I can think of so many venues when Conservative speakers went onto liberal college campuses and then were shouted down by radical students. No one in the media or the Democrat party even batted a single eye-lash when that happened.
But, now that it is happening to various members of Congress, mostly Democrats, they are calling the action "shameful" or labeling thier constituents as a "mob, sent by the local Republican and Libertarian parties” that “came not just to be heard but to deny others the right to be heard."
Just yet another case of Dem hypocrisy, eh?
Alex Isenstadt and Abby Phillip of the Politico have this:
|Angry protesters shouted down Democrats at public events from Texas to Pennsylvania over the weekend, leaving the party only one real hope for getting its message out over recess: a backlash. |
In Austin, Texas, Rep. Lloyd Doggett was drowned out by a group of noisy, sign-waving demonstrators who shouted, “Just say no” as he tried to talk about health care reform.
In Morrisville, Pa., Rep. Patrick Murphy was forced to scrap plans for a one-on-one meet-the-congressman session when people in the crowd started shouting. Murphy switched to a town hall format mid-event and even then had to ask the audience at times to “be respectful.”
And at a health care event in Philadelphia, Sen. Arlen Specter (D-Pa.) and Health and Human Services Secretary Kathleen Sebelius were repeatedly interrupted by booing and heckling. “We can shout at one another, or we can leave the stage,” Sebelius said at one point. “It’s up to you.”
For months, the American people have been telling their Congressional representatives that we do not want socialized medicine. Congress refused to listen. Now, the people are taking their message directly to the various members of Congress.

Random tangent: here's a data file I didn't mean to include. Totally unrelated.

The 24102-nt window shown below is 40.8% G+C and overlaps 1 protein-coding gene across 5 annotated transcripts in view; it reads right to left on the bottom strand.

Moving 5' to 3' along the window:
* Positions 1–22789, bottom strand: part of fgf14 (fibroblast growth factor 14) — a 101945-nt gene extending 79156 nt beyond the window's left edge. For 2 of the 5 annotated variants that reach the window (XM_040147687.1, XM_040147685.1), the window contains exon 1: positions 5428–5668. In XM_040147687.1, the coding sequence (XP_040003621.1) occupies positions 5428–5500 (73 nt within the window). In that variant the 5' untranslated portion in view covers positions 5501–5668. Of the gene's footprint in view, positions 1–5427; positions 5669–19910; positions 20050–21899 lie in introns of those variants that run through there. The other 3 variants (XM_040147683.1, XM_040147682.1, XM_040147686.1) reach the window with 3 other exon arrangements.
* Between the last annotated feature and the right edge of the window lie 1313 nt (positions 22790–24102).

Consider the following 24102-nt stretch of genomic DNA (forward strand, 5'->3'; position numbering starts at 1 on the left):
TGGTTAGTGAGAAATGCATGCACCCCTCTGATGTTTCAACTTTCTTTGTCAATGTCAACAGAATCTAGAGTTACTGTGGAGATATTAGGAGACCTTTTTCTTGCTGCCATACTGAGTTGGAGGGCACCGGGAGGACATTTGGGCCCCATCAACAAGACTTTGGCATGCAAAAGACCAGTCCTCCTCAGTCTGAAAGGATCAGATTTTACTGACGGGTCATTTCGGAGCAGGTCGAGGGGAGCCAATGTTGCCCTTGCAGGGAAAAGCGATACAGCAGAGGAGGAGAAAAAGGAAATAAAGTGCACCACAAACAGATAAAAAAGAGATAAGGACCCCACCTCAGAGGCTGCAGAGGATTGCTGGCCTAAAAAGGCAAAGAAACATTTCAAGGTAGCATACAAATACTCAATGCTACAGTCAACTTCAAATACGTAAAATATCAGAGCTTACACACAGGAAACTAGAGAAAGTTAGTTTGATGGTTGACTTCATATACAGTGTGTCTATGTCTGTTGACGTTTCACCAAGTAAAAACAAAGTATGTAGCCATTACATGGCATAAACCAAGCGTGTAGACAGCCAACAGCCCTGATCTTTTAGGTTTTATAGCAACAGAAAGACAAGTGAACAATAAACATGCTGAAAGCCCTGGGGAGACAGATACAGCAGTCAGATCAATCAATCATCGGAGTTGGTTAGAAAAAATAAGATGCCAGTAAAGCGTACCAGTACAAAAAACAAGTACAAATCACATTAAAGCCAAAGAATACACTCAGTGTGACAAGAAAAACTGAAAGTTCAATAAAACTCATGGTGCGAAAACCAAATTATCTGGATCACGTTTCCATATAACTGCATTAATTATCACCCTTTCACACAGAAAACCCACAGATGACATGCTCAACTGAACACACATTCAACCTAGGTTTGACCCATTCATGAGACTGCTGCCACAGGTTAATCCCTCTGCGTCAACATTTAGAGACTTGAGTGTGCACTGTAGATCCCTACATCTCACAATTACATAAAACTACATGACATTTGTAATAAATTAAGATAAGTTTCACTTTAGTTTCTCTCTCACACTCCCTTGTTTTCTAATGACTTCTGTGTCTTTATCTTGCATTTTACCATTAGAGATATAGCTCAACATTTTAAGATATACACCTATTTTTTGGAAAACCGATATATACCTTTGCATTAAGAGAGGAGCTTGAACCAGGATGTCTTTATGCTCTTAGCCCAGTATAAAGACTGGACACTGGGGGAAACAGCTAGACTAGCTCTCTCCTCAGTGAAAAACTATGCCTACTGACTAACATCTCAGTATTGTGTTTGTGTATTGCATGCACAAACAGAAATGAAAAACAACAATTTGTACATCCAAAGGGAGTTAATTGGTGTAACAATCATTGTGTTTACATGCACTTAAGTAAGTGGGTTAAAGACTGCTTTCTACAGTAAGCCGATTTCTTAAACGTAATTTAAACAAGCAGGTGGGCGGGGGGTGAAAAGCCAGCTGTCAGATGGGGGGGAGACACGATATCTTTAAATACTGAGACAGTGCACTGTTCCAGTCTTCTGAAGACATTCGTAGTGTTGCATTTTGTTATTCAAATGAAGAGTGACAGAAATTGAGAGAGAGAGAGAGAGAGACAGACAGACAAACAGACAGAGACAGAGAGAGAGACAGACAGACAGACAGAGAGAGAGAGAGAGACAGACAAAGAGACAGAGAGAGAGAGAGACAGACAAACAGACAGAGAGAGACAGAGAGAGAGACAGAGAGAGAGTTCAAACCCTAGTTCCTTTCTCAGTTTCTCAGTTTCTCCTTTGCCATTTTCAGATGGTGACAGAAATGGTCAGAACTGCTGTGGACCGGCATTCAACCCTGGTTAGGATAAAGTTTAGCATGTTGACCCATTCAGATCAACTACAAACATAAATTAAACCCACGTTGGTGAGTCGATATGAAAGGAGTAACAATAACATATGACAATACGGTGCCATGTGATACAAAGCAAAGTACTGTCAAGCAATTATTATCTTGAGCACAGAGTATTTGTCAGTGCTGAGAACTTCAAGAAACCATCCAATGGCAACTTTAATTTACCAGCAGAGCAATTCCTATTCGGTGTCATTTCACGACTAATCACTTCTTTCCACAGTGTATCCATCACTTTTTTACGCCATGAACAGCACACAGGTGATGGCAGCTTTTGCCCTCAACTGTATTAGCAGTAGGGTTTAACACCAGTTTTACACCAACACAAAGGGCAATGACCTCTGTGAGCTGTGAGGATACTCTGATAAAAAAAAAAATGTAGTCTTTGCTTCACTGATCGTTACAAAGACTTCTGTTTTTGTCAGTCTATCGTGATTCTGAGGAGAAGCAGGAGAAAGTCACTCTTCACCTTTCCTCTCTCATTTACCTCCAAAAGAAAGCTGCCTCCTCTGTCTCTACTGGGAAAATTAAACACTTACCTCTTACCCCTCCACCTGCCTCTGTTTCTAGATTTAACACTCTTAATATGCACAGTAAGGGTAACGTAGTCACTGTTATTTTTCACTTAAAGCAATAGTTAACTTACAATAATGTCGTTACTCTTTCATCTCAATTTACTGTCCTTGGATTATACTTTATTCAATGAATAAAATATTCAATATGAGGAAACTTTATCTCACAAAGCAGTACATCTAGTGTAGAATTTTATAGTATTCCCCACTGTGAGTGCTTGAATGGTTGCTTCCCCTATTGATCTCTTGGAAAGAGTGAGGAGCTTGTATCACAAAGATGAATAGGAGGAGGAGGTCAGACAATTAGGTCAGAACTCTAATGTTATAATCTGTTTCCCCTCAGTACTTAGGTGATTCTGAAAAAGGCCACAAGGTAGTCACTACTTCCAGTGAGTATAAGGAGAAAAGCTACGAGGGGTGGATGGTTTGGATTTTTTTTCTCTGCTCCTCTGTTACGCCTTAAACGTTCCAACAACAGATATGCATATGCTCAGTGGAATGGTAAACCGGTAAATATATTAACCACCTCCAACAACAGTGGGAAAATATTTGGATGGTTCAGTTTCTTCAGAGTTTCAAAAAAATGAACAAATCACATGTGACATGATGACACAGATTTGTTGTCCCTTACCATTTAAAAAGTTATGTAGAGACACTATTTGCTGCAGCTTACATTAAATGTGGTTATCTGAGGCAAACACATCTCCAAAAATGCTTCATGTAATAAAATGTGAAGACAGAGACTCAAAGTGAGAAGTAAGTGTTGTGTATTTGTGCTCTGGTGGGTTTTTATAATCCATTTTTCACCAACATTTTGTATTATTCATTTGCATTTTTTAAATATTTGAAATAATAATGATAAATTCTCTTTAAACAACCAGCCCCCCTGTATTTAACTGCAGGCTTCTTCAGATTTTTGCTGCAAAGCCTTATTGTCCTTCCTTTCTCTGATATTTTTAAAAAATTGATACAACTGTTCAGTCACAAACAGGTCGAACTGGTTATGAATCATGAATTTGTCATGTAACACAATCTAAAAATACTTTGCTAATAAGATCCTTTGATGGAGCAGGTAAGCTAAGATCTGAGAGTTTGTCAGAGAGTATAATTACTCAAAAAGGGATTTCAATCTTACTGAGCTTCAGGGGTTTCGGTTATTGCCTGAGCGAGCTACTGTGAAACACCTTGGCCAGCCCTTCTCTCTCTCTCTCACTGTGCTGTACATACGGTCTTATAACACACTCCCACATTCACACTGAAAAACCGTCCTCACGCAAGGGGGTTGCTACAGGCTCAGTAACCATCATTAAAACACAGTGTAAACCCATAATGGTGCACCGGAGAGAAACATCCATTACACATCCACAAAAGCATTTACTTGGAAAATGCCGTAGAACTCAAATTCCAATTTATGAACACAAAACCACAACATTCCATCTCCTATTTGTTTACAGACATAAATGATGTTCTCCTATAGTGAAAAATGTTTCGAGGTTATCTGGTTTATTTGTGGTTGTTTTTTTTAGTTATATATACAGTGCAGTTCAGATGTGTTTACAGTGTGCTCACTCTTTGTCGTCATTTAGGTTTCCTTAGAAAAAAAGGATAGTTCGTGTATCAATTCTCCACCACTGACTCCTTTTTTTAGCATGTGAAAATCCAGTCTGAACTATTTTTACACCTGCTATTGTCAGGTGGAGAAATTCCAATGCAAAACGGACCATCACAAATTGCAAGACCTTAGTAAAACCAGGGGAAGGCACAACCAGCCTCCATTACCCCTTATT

But, never ones to learn from any mistakes, the Dems are pushing back in the worst way they possibly can: They are trying to label average Americans as being radical or fringe extremists:
|"The last place Republicans ought to be moving their party is even more to the fringe of the political spectrum," said Eric Schultz, a spokesman for the Democratic Senatorial Campaign Committee. |
Added a senior Democratic strategist: "It may be out of necessity, but for Republicans, relying on the fringe elements of the party to be the face of opposition on health care is a dangerous game. The birthers and the tea party folks aren’t controllable, come off as angry and out of control and couldn’t care less about the issue at hand."
Alienating mainstream voters is not the way to get them to vote for you in 2010, especially when you consider the fact that a good portion of the people protesting this socialized medicine bill are Democrats. This is not an issue about party affiliation, it is about saving America's health care system from the fate suffered by Great Britain and Canada's health care systems.
The people who participated in those Tax Day Tea Parties are regular folks who want an out-of-control government to bring itself back under control. That is not a fringe idea. It is a common sense idea and the Dems and other members of Congress ignore it at their own peril.
Even Arlen Specter is starting to see the light:
|Specter, who was booed in Philadelphia over the weekend, told The Associated Press that it’s “highly likely” other senators will soon meet the same fate.|
You can access the complete article on-line here:
Democrats' Break Looking Like A Bad Trip
Alex Isenstadt and Abby Phillip
August 4, 2009